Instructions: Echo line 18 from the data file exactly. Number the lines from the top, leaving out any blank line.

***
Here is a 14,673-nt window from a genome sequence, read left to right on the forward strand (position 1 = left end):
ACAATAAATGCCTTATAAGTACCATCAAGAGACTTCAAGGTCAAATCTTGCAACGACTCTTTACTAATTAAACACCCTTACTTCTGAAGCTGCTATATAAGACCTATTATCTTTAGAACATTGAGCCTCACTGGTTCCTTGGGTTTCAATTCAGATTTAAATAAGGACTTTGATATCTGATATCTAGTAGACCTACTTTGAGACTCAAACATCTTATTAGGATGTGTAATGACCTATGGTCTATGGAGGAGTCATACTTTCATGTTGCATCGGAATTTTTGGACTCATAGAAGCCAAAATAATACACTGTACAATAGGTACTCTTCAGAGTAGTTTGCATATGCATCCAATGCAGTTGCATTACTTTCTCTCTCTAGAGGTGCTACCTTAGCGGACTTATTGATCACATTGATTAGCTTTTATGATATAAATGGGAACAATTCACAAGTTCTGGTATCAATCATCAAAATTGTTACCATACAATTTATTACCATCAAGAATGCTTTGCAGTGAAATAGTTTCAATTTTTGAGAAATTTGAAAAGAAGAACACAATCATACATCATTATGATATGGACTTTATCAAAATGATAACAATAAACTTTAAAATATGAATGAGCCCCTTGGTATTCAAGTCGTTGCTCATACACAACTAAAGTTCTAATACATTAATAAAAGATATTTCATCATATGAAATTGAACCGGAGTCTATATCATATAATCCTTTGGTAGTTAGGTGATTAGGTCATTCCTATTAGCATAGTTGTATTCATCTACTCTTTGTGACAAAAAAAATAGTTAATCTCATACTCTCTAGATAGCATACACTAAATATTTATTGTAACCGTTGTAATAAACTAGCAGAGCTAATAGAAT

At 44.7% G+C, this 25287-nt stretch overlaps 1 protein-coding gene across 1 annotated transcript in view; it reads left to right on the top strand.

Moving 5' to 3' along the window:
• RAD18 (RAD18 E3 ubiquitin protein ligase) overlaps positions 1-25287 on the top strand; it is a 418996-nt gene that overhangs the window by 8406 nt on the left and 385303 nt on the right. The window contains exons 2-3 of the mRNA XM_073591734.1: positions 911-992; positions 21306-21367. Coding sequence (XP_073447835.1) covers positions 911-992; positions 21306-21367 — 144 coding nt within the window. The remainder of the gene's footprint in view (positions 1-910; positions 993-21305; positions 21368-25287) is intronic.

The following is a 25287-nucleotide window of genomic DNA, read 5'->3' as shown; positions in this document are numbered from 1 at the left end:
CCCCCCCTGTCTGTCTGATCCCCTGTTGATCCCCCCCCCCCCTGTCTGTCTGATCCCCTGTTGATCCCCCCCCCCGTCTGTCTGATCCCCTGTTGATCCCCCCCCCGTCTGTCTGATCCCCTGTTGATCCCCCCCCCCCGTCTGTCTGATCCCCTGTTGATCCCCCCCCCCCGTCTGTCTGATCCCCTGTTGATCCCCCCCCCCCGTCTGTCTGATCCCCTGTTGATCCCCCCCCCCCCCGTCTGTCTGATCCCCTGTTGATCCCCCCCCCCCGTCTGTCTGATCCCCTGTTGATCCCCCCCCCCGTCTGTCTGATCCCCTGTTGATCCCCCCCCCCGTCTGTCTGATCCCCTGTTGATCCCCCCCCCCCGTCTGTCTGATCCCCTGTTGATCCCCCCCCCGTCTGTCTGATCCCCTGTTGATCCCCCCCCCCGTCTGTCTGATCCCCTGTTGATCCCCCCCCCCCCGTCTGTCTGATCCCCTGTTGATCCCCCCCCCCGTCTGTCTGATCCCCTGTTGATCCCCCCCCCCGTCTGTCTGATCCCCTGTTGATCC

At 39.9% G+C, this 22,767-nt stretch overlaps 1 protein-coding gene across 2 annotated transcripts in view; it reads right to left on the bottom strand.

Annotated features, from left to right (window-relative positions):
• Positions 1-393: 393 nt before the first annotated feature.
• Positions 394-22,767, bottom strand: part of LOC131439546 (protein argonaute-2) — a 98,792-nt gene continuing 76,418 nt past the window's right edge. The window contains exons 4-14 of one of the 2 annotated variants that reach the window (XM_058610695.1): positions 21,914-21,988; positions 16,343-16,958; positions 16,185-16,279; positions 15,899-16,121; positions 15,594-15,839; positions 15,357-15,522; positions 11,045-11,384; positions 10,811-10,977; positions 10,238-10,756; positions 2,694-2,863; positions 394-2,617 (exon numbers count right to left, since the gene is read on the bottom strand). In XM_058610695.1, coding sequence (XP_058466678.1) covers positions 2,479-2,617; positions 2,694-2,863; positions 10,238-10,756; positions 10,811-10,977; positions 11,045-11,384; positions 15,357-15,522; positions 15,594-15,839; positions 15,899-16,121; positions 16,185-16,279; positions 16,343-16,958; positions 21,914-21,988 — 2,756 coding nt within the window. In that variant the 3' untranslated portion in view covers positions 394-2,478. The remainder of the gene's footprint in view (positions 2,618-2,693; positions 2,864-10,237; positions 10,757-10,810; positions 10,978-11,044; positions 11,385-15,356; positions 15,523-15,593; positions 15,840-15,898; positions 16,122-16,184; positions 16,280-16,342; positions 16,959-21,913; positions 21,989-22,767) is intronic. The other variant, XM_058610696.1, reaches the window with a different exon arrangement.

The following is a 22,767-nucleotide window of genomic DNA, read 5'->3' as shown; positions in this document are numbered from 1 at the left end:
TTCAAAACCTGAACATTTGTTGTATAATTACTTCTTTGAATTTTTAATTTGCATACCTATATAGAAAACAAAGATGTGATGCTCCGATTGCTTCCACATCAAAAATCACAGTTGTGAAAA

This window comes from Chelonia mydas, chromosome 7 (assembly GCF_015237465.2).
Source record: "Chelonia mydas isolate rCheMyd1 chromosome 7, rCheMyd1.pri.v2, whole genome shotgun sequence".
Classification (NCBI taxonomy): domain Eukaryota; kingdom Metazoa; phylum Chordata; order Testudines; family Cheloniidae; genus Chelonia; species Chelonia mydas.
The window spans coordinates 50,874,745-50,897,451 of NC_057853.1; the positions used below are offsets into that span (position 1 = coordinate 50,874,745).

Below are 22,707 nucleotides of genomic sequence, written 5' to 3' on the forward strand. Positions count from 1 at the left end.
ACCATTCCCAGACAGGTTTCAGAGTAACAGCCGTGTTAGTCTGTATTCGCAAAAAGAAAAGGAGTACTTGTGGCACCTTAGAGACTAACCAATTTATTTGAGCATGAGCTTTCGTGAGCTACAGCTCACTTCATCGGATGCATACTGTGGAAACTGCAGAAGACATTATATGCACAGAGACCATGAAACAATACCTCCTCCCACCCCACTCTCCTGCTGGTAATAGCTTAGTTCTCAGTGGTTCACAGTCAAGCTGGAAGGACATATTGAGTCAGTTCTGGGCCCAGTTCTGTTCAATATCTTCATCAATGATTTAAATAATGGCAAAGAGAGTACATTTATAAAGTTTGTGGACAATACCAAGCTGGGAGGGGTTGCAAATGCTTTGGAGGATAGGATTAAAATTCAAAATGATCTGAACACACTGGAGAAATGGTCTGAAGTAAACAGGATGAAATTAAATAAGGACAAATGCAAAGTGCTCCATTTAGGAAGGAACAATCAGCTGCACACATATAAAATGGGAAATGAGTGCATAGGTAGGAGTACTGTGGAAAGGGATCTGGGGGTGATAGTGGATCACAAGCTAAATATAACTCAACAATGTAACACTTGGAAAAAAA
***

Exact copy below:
Below are 22,707 nucleotides of genomic sequence, written 5' to 3' on the forward strand. Positions count from 1 at the left end.